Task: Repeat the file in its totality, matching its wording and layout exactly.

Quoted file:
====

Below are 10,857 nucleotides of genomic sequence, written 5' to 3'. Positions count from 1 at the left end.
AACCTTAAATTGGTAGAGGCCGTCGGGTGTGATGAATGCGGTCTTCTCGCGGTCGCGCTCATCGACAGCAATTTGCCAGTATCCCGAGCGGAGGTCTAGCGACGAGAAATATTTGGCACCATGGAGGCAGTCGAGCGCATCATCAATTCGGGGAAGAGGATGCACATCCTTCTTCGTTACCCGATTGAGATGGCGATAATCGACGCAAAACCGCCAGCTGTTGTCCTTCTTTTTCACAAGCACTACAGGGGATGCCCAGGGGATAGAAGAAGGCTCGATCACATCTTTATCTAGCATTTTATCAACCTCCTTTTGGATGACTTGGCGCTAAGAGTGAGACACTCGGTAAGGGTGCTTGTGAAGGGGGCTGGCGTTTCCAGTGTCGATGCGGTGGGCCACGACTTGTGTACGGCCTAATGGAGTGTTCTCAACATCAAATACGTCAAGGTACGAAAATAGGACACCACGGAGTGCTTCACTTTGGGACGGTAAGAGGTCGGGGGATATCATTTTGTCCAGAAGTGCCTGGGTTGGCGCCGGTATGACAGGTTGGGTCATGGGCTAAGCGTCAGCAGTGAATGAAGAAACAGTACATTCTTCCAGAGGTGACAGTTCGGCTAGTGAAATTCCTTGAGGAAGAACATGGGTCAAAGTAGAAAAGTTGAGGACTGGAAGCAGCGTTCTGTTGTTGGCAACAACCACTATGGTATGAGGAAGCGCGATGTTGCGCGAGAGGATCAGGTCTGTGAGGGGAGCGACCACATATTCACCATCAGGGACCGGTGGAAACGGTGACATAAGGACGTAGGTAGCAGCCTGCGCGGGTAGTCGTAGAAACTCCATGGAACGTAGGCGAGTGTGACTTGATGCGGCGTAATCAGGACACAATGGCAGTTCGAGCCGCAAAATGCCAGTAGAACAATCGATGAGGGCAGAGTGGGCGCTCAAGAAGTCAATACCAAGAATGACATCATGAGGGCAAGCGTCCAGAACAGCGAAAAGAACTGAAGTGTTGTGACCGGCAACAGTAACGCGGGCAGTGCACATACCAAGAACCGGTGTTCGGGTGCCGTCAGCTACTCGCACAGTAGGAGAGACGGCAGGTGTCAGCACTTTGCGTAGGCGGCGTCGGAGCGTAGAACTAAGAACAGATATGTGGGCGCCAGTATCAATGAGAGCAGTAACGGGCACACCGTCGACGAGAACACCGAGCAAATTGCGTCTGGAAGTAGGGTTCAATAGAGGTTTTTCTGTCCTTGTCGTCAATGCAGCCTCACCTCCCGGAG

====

Below are 10,857 nucleotides of genomic sequence, written 5' to 3'. Positions count from 1 at the left end.
AACCTTAAATTGGTAGAGGCCGTCGGGTGTGATGAATGCGGTCTTCTCGCGGTCGCGCTCATCGACAGCAATTTGCCAGTATCCCGAGCGGAGGTCTAGCGACGAGAAATATTTGGCACCATGGAGGCAGTCGAGCGCATCATCAATTCGGGGAAGAGGATGCACATCCTTCTTCGTTACCCGATTGAGATGGCGATAATCGACGCAAAACCGCCAGCTGTTGTCCTTCTTTTTCACAAGCACTACAGGGGATGCCCAGGGGATAGAAGAAGGCTCGATCACATCTTTATCTAGCATTTTATCAACCTCCTTTTGGATGACTTGGCGCTAAGAGTGAGACACTCGGTAAGGGTGCTTGTGAAGGGGGCTGGCGTTTCCAGTGTCGATGCGGTGGGCCACGACTTGTGTACGGCCTAATGGAGTGTTCTCAACATCAAATACGTCAAGGTACGAAAATAGGACACCACGGAGTGCTTCACTTTGGGACGGTAAGAGGTCGGGGGATATCATTTTGTCCAGAAGTGCCTGGGTTGGCGCCGGTATGACAGGTTGGGTCATGGGCTAAGCGTCAGCAGTGAATGAAGAAACAGTACATTCTTCCAGAGGTGACAGTTCGGCTAGTGAAATTCCTTGAGGAAGAACATGGGTCAAAGTAGAAAAGTTGAGGACTGGAAGCAGCGTTCTGTTGTTGGCAACAACCACTATGGTATGAGGAAGCGCGATGTTGCGCGAGAGGATCAGGTCTGTGAGGGGAGCGACCACATATTCACCATCAGGGACCGGTGGAAACGGTGACATAAGGACGTAGGTAGCAGCCTGCGCGGGTAGTCGTAGAAACTCCATGGAACGTAGGCGAGTGTGACTTGATGCGGCGTAATCAGGACACAATGGCAGTTCGAGCCGCAAAATGCCAGTAGAACAATCGATGAGGGCAGAGTGGGCGCTCAAGAAGTCAATACCAAGAATGACATCATGAGGGCAAGCGTCCAGAACAGCGAAAAGAACTGAAGTGTTGTGACCGGCAACAGTAACGCGGGCAGTGCACATACCAAGAACCGGTGTTCGGGTGCCGTCAGCTACTCGCACAGTAGGAGAGACGGCAGGTGTCAGCACTTTGCGTAGGCGGCGTCGGAGCGTAGAACTAAGAACAGATATGTGGGCGCCAGTATCAATGAGAGCAGTAACGGGCACACCGTCGACGAGAACACCGAGCAAATTGCGTCTGGAAGTAGGGTTCAATAGAGGTTTTTCTGTCCTTGTCGTCAATGCAGCCTCACCTCCCGGAG